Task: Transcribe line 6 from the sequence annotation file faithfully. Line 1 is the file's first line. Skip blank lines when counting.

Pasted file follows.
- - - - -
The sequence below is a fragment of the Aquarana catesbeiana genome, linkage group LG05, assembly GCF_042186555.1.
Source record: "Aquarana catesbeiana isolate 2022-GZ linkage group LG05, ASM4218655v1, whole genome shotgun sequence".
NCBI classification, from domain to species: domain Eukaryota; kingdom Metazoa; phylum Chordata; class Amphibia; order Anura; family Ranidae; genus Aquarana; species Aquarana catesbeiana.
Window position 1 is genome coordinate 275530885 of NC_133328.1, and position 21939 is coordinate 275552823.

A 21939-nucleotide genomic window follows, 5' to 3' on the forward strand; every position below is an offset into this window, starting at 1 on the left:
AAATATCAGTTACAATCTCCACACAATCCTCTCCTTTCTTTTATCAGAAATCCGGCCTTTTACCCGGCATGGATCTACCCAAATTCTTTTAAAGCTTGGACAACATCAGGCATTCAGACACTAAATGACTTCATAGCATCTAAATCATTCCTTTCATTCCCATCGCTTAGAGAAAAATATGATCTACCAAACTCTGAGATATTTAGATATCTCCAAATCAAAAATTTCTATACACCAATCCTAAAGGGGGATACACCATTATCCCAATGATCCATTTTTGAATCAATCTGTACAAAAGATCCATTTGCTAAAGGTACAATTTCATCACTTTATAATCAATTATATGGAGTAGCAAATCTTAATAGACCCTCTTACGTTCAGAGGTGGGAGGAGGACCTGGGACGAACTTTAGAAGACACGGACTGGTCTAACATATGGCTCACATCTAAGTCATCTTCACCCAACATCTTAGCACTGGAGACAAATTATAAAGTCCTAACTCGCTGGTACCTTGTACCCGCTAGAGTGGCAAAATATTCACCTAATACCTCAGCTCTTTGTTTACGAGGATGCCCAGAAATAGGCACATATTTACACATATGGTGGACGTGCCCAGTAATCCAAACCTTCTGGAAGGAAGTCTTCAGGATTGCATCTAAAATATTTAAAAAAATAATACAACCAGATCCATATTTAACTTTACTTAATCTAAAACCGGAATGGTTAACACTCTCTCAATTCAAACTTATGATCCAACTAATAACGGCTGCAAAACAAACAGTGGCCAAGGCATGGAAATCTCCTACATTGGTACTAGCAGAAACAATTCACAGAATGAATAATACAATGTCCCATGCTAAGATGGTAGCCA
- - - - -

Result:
AAATATCAGTTACAATCTCCACACAATCCTCTCCTTTCTTTTATCAGAAATCCGGCCTTTTACCCGGCATGGATCTACCCAAATTCTTTTAAAGCTTGGACAACATCAGGCATTCAGACACTAAATGACTTCATAGCATCTAAATCATTCCTTTCATTCCCATCGCTTAGAGAAAAATATGATCTACCAAACTCTGAGATATTTAGATATCTCCAAATCAAAAATTTCTATACACCAATCCTAAAGGGGGATACACCATTATCCCAATGATCCATTTTTGAATCAATCTGTACAAAAGATCCATTTGCTAAAGGTACAATTTCATCACTTTATAATCAATTATATGGAGTAGCAAATCTTAATAGACCCTCTTACGTTCAGAGGTGGGAGGAGGACCTGGGACGAACTTTAGAAGACACGGACTGGTCTAACATATGGCTCACATCTAAGTCATCTTCACCCAACATCTTAGCACTGGAGACAAATTATAAAGTCCTAACTCGCTGGTACCTTGTACCCGCTAGAGTGGCAAAATATTCACCTAATACCTCAGCTCTTTGTTTACGAGGATGCCCAGAAATAGGCACATATTTACACATATGGTGGACGTGCCCAGTAATCCAAACCTTCTGGAAGGAAGTCTTCAGGATTGCATCTAAAATATTTAAAAAAATAATACAACCAGATCCATATTTAACTTTACTTAATCTAAAACCGGAATGGTTAACACTCTCTCAATTCAAACTTATGATCCAACTAATAACGGCTGCAAAACAAACAGTGGCCAAGGCATGGAAATCTCCTACATTGGTACTAGCAGAAACAATTCACAGAATGAATAATACAATGTCCCATGCTAAGATGGTAGCCA